Implementation of the Individuals with Disabilities Education Act (IDEA) requires collaboration between families, educators, other professionals, and community resources. In the ideal environment, individualized education program (IEP) team members listen to each member’s point of view and work together to develop a high-quality IEP that provides Free and Appropriate Public Education (FAPE). We’ve all been in IEP meetings where it didn’t take long to realize that the biggest Issue in the meeting wasn’t the “issues” that were being discussed, but rather the interpersonal dynamics and interactions between the team members. When using technology, sometimes we need to do a “reset” to get things to work again. Is it possible to reset a team when it’s stuck? Maybe it's time to have a conversation around how we might go about resetting team relationships when and where collaboration is being sabotaged by the interactions between team members. Is this possible? If so, what might it look like? Stay tuned for more on this important conversation. For more information about SERC, visit their website.
Transition services are activities that prepare students with disabilities to move from school to post-school life. The Oklahoma Rehabilitation Council (ORC) Transition Committee partners with the Oklahoma Department of Rehabilitation Services (DRS), the Oklahoma State Department of Education (OSDE), and other agencies to provide helpful transition resources to students, families, and professionals. It is a great resource for reviewing all things Transition and the agency list that provides the services. Check it out here on the ORC Resources Page!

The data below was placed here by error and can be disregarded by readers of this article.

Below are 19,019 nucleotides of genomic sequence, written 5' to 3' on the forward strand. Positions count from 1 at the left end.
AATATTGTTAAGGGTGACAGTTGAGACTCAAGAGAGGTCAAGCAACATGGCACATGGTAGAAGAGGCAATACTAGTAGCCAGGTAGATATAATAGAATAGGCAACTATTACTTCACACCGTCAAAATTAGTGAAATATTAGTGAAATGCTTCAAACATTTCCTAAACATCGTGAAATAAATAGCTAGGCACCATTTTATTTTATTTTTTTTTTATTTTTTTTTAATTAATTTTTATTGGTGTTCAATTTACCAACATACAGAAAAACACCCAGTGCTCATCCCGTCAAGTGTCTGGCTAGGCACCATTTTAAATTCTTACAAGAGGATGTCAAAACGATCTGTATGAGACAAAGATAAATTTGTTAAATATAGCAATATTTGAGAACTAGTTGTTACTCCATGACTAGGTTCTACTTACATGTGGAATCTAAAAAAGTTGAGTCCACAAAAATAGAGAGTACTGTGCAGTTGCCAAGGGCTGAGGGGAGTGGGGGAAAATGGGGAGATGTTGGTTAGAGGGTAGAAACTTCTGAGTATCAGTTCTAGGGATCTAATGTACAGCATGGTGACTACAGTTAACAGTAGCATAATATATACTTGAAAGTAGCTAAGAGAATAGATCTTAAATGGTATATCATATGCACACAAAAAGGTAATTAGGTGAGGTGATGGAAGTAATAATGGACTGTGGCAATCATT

September AT Features: Hearing AT
September is National Deaf Awareness month! There is an AT solution for everyone – check out September's Hearing AT Highlights! All items are available to borrow from ABLE Tech’s Device Short-Term Loan Program.
What is Assistive Technology?
AT devices and equipment can be used in a variety of ways to assist people of all ages and abilities in more independently completing everyday tasks and activities. Learn more about AT for people of all ages on the ABLE Tech AT Discovery webpages.
National Deaf Awareness Month: Navigating Noisy Environments
September is National Deaf Awareness Month! Oklahoma ABLE Tech proudly supports the Deaf and Hard of Hearing community.
Noise in any environment affects hearing. Michelle Andros stated in an online article about improving functional hearing in noisy environments, “The ability to listen in the presence of noise creates an access barrier, especially for students with hearing loss.”
To overcome the challenges of noisy environments, Andros recommends several strategies: preferential seating, the use of hearing assistive technology (AT), and the reduction of background noise. Additionally, she recommends training individuals under normal environmental conditions.
“Teachers of the deaf and hard of hearing must train the students to identify communication barriers, attempt to gain access through listening, speechreading and advocating for their needs, so that access is no longer an issue. The ability to listen in noise provides one more tool in their tool belt for communication access."